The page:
Just as importantly, when the rebuilt British trade fleets returned to America and Africa and Asia, Octavius II made it clear they were just that – trade fleets. The Malian colony had originally been established to provide a base for British trade ships, and in the first half of the seventeenth century, British hotheads dreamed of conquering ports in India for the same purpose. Under Octavius II, such talk died away. The king pointed out, quite reasonably, that if all Britain wanted was ports for the Royal Navy and the trade fleets, why not simply ask?


The results were spectacular. For hundreds of years, since the Navigator Queen, Britons had dreamed of trade with China; one early North American explorer had even brought along a fine Chinese robe, in case he should find a way west to the Ming court. During the reign of Octavius II, the dream became reality. By the 1680s, Britain’s merchants roamed as far afield as the Yangtze Delta, buying porcelain far superior to anything Europeans could produce. The local kingdoms, successors to the vanished Ming dynasty, were all too glad to allow access to their ports.


(There really was a North American explorer who wore a Chinese robe, although in our history it was a Frenchman, Jean Nicolet.)




After leaving China, the trade flowed through the Straits of Malacca, the ancient gateway between the Indian and Pacific oceans. British trade fleets carried it west, stopping at Indian ports controlled by the mighty empire of Vijayanagar, and south through the Red Sea, where Oman had abandoned its attempt to drive the British out with force. After rounding the Cape of Good Hope, mostly in Portuguese and other European ships, the trade reached West Africa, where British trade fleets (now based at Malian ports, following Octavius II’s policy of detente) entered the equation again. Eventually, the British ships would sail into London; their porcelain and spices and textiles would finish in houses around the land; and some of the revenues would flow into royal coffers. How much? Enough to make the British crown the wealthiest in the world.




That money repaid the debts of the British crown. That money contributed to the intellectual and cultural ferment that swept Britain in the 1690s, and perhaps even to London’s decision to abolish slavery around this time:







(I’m not sure whether the “Innovative” national ideas, which confer a host of nice-but-modest bonuses, were the optimal choice. But for roleplay reasons, this was essential – we know what the fruits of scientific innovation were in real life! For similar reasons, abolishing slavery, a choice that becomes available starting in 1700, was a no-brainer.)


And most of all, that money allowed Octavius II to reveal his true colours. In 1694, the conciliatory foreign policy he had pursued for decades came to an abrupt end. Britain declared war on the Netherlands to reclaim the two provinces she had lost in the Americas, a generation earlier. Now it was the British battle fleet’s turn to destroy its Dutch counterpart:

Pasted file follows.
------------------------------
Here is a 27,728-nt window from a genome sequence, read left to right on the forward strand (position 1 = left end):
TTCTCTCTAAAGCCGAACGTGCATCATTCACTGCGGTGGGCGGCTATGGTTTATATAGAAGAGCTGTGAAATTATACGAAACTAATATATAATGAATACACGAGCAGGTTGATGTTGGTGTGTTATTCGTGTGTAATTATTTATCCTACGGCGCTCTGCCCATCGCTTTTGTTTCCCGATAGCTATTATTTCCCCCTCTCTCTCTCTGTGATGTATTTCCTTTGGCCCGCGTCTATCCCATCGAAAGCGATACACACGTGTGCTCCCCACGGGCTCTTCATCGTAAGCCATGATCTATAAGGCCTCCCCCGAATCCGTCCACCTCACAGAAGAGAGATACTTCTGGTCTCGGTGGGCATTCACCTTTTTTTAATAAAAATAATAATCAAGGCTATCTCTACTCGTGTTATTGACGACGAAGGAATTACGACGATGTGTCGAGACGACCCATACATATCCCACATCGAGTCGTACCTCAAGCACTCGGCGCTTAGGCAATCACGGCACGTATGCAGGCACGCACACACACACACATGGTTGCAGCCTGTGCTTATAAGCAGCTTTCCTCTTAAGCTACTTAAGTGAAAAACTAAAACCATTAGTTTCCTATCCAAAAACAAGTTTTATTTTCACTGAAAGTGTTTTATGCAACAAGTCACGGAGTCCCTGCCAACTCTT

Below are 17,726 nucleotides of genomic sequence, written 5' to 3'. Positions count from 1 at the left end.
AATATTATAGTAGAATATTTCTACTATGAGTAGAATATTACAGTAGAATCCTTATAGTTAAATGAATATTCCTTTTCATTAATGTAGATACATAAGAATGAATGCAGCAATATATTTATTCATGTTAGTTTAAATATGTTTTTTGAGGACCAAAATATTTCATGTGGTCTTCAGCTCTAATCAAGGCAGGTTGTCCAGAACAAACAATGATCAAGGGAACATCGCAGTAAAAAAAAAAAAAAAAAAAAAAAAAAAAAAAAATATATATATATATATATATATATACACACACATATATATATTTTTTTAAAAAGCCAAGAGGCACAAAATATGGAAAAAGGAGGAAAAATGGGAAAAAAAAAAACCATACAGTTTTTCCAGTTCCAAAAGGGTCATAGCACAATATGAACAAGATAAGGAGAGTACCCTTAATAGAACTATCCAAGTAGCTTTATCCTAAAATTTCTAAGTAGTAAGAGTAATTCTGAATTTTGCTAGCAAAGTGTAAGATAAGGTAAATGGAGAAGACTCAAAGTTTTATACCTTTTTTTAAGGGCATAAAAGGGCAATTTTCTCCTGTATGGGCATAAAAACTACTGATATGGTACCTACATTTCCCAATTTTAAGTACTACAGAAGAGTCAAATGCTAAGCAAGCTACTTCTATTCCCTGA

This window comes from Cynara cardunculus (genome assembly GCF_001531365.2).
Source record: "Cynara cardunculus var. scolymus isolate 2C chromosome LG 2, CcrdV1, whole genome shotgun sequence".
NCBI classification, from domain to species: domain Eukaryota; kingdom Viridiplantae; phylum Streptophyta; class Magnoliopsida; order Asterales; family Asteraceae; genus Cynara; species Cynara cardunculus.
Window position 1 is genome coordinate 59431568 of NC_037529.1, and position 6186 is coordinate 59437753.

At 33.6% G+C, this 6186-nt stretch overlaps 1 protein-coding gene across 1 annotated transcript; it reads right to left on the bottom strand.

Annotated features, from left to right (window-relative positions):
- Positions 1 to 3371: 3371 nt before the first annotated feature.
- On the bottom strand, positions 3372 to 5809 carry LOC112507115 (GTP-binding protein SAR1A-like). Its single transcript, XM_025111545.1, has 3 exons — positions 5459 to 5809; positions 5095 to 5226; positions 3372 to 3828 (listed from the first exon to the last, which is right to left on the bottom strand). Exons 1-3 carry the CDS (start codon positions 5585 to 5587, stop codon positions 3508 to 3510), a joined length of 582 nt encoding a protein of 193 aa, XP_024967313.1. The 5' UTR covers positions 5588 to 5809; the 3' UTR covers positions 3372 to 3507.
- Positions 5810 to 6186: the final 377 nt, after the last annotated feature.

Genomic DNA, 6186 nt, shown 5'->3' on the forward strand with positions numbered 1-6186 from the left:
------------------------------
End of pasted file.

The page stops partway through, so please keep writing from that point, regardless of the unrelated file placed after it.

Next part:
British soldiers set about subjugating the Dutch colonies in North America, and for the first time in hundreds of years, London resolved on a land campaign on the European continent. Thousands of mercenaries flocked to the British banner, recruiting sergeants fanned out across the British Isles, and in the year 1700, the mustered British army landed in the friendly kingdom of Burgundy, just across the border from the Netherlands.  When the British crossed the border, the Dutch army marched to confront them. The British soldiers, drilled and disciplined, were not the rabble the French had driven off the continent 250 years earlier; but still it seemed superior Dutch generalship would prevail. Then a second British army arrived on the Dutch flank.


It was the first great triumph of an army from the British Isles against another European foe since Agincourt, and what a triumph it was. That day the British won the war, although they took years more to mop up the fortresses dotting the Dutch countryside. And when it came time to settle a peace, Britain would not make the same mistake that her victorious enemies had made decades earlier: her negotiators set out to ensure the Dutch would never be a threat again. The Dutch handed over most of the North American seaboard to Britain, but the real thrust of the treaty was the dismemberment of the Netherlands itself. The Dutch heartland, Holland and Flanders, would henceforth become sovereign – and pro-British – states, while swathes of remaining Dutch territory would be given to neutral Austria. Left with a bare handful of coastline, the Netherlands was destroyed as a naval power.


In the end, Octavius II did not live to see his triumph: it was his son King Alfred who dictated terms to the Dutch. In the coming decades, Alfred would fight – and win – his own wars, against France or the rump Netherlands or both at the same time. But just as the fall of the Netherlands in 1702 was the springboard for Britain’s return to continental Europe, it was Octavius’ policies over the 1670s and 1680s that provided the bedrock for Alfred’s victories. Patient, clever, and ultimately ruthless, Octavius II must rank as one of Britain’s most capable monarchs of the period. His ancient namesake would have been proud.


This Let’s Play is based on a copy supplied by publisher Paradox Interactive.

Series Navigation<< The World that May Have Been, a Europa Universalis IV Let’s Play — Part 3: If You Can’t Beat Them…The World That May Have Been, a Europa Universalis IV Let’s Play – Part 5 (FINAL): Bend with the Wind >>